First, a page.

The Women’s Banks, featured in my previous blog post, emerged largely thanks to Mariam Ndiaye, my counterpart while I was working in Mali, and my friend for life. Mariam was born in 1942, when French colonization was still firmly established throughout Africa. When she went to primary school, at age seven, Malian children were sitting in the back of the classroom, while the children of the French butcher, baker, and hairdresser occupied the front rows. Students of both groups considered that this was the “normal” societal order. However, the Malian children that made it to school, especially the girls, were usually descendants of forward-looking and highly motivated families who encouraged their children to learn as much as they could to help their society change for the better. As a consequence, they were the children who were consistently on the honor roll. Already at a young age, Mariam liked the “hard sciences” such as physics and biology. After completing secondary school, during the period that Mali became independent in 1960, Mariam enrolled at the Ecole Normale Superieure (ENSUP) in Bamako. After obtaining her first degree, she was admitted to graduate school at ENSUP, section biology, as the first Malian woman in science.
In every African village there is always one house where the courtyard is swept more neatly, the children look cleaner than in the other compounds, and the woman of the house seems to carry her head dress straighter, and with more pride and self-confidence. This is precisely the case of the house of Sefa Coulibaly in Sirakorola, the main village of the Cercle (administrative unit) of Sirakorola. Sefa is the pivotal person of the Sirakorola Women’s Bank, a well-organized and well-run federation of 32 women’s groups with 1,255 members: 1,198 women, and 57 men. (As an aside, when I asked a few of the core group of women if they were not afraid that the men would take over, they responded, giggling, that on the contrary, a few men were always needed to do the hard work, and this way the women even did not need to pay them for their labor.) Sefa is the main Community Organizer (“Monitrice”) who teaches skills to the other women in the core group (“Animatrices”). Each group has its own president, treasurer who keeps the books and the money that is in the bank, and a number of Animatrices, who teach functional lliteracy, and a variety of skills related to microbusiness development. To create its beginning capital, a group starts by asking each member to contribute 250 Frs. CFA (about 50 cents) per month, over a period of eight months. At that point the bank starts to function as a savings and loans association by giving out microloans and initiating members’ savings accounts. The actual amount of cash in the bank is kept to a minimum, in order to avoid taking costly security measures, and minimize the opportunities for thieves to steal the money.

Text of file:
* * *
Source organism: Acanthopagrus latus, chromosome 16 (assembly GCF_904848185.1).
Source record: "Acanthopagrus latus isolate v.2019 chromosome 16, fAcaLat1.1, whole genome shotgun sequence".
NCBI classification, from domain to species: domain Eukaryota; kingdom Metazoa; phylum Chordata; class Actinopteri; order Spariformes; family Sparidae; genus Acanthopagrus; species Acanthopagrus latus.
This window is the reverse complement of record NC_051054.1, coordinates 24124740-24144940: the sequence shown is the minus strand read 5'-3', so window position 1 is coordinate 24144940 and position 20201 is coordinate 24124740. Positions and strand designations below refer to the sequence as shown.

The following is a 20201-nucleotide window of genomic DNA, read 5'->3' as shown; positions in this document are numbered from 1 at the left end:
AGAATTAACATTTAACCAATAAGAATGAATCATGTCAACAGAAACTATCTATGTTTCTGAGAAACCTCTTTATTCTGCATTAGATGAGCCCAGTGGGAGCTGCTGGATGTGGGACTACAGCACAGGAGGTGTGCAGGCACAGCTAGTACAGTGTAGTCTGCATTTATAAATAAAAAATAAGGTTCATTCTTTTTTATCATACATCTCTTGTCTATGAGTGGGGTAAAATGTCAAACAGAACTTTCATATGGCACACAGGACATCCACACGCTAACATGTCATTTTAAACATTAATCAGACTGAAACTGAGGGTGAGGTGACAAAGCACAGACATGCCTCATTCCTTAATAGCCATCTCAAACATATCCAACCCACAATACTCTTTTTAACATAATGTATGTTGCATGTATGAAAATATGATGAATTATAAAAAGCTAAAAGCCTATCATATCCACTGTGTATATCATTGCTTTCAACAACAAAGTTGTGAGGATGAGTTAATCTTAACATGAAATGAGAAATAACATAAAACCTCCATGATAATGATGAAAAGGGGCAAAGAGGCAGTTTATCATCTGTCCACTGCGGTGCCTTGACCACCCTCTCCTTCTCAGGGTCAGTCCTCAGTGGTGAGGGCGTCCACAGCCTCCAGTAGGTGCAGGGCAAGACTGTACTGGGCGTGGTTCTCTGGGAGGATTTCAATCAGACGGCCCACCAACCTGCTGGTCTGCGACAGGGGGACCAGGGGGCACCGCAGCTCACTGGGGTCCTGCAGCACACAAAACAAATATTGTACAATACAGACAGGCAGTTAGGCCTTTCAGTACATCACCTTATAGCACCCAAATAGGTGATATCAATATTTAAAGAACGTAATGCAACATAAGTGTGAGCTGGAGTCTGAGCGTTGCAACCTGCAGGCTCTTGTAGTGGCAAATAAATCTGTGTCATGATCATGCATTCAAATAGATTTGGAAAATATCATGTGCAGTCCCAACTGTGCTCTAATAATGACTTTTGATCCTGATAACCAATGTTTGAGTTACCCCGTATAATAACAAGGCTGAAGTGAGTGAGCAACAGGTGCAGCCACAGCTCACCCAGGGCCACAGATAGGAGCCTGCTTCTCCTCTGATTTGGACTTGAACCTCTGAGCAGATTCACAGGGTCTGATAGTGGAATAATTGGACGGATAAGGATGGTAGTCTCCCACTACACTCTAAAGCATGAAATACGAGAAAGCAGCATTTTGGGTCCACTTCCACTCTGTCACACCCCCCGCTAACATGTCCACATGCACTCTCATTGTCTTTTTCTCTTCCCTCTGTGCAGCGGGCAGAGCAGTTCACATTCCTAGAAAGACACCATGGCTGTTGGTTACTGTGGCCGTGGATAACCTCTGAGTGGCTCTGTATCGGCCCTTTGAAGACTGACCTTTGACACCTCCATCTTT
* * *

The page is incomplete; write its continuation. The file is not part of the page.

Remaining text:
Photo: Bart Everson, used under Creative Commons license.
by Carl Haub, senior demographer
Few government numbers receive as much publicity as the monthly unemployment rate released by the Bureau of Labor Statistics (BLS). U.S. Presidents proudly point to it if it decreased from the previous month and the political opposition can use it to their own ends when it does not. But what exactly is it?